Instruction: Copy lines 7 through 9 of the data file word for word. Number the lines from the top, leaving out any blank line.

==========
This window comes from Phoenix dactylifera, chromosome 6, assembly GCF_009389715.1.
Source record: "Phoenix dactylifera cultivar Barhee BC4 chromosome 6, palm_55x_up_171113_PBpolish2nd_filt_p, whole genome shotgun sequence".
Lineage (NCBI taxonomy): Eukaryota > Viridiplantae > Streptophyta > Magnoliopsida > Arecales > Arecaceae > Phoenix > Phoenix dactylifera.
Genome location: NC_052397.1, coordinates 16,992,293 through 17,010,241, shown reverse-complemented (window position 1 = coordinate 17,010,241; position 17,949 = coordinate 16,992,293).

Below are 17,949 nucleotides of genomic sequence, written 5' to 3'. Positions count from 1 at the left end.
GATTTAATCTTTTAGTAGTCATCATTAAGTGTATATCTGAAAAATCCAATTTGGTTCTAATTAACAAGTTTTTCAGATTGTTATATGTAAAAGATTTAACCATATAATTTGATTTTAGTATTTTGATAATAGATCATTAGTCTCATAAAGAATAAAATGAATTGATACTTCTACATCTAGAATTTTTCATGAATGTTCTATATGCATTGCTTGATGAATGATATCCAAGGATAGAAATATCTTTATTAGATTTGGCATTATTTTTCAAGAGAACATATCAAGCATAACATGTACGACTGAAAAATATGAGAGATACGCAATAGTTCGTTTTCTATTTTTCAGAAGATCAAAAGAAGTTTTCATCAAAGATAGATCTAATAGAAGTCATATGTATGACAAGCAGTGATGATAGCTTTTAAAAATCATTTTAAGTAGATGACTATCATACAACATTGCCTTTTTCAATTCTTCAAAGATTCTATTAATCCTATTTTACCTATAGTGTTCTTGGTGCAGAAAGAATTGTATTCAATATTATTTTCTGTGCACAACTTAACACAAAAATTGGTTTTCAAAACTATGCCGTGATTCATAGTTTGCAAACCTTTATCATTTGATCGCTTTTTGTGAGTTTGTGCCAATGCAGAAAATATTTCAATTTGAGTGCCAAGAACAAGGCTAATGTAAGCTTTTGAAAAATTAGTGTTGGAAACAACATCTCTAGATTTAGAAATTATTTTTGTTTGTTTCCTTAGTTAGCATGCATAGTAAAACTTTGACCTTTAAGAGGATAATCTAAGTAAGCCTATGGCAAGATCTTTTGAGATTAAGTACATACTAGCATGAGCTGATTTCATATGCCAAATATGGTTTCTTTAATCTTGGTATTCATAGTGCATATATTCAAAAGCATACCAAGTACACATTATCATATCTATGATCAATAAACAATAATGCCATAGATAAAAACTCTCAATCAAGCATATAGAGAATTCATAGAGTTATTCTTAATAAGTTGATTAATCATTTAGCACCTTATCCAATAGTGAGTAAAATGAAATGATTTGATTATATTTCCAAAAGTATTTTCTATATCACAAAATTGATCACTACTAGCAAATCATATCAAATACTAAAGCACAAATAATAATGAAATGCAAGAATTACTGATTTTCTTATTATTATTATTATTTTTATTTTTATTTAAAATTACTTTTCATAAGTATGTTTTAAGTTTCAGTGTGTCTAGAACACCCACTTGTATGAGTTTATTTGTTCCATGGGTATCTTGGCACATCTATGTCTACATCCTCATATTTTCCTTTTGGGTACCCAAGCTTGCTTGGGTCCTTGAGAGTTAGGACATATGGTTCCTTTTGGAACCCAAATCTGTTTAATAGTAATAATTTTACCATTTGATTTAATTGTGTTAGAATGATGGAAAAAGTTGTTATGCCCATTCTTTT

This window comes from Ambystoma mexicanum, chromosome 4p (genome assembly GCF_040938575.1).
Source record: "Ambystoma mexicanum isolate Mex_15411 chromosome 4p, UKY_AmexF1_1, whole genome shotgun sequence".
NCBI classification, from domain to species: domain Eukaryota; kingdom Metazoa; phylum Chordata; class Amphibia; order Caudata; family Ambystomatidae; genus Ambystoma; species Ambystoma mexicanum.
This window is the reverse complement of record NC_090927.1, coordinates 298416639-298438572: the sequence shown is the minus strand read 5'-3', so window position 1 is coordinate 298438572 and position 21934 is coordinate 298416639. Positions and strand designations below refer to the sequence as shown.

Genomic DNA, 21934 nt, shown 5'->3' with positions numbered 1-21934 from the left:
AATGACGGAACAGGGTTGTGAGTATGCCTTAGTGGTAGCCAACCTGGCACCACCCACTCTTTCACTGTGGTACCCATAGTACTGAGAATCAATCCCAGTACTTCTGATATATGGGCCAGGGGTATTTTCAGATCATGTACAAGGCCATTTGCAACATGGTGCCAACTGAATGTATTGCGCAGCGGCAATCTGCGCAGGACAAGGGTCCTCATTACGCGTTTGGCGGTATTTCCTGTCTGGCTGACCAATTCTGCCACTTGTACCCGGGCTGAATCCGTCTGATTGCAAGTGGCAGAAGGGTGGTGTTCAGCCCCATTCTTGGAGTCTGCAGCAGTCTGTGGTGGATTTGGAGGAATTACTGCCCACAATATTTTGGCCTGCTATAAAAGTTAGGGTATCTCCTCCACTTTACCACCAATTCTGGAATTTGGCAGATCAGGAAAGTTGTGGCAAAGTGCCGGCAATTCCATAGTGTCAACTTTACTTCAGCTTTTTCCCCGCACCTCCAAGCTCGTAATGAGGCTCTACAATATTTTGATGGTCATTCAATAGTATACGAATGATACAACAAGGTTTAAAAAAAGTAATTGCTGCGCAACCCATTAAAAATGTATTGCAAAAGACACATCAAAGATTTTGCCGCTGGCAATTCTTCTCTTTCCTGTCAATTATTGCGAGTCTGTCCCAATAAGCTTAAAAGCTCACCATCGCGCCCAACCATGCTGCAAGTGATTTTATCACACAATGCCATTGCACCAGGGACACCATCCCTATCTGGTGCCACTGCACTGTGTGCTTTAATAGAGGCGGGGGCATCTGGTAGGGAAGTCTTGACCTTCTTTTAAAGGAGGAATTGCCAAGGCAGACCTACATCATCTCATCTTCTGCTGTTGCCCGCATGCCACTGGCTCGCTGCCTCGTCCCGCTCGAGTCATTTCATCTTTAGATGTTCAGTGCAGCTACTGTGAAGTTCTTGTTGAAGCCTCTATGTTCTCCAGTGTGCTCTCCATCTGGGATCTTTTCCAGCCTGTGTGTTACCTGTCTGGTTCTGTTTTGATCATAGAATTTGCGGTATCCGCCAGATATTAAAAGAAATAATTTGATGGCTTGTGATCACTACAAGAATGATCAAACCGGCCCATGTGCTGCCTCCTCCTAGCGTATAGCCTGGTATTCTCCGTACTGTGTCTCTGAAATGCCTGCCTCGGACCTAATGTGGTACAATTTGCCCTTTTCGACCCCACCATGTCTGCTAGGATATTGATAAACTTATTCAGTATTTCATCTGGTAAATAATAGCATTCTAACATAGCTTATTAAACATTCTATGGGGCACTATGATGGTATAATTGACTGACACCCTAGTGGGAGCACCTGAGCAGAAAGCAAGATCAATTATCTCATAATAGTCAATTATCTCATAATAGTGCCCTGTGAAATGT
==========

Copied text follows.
This window comes from Ambystoma mexicanum, chromosome 4p (genome assembly GCF_040938575.1).
Source record: "Ambystoma mexicanum isolate Mex_15411 chromosome 4p, UKY_AmexF1_1, whole genome shotgun sequence".
NCBI classification, from domain to species: domain Eukaryota; kingdom Metazoa; phylum Chordata; class Amphibia; order Caudata; family Ambystomatidae; genus Ambystoma; species Ambystoma mexicanum.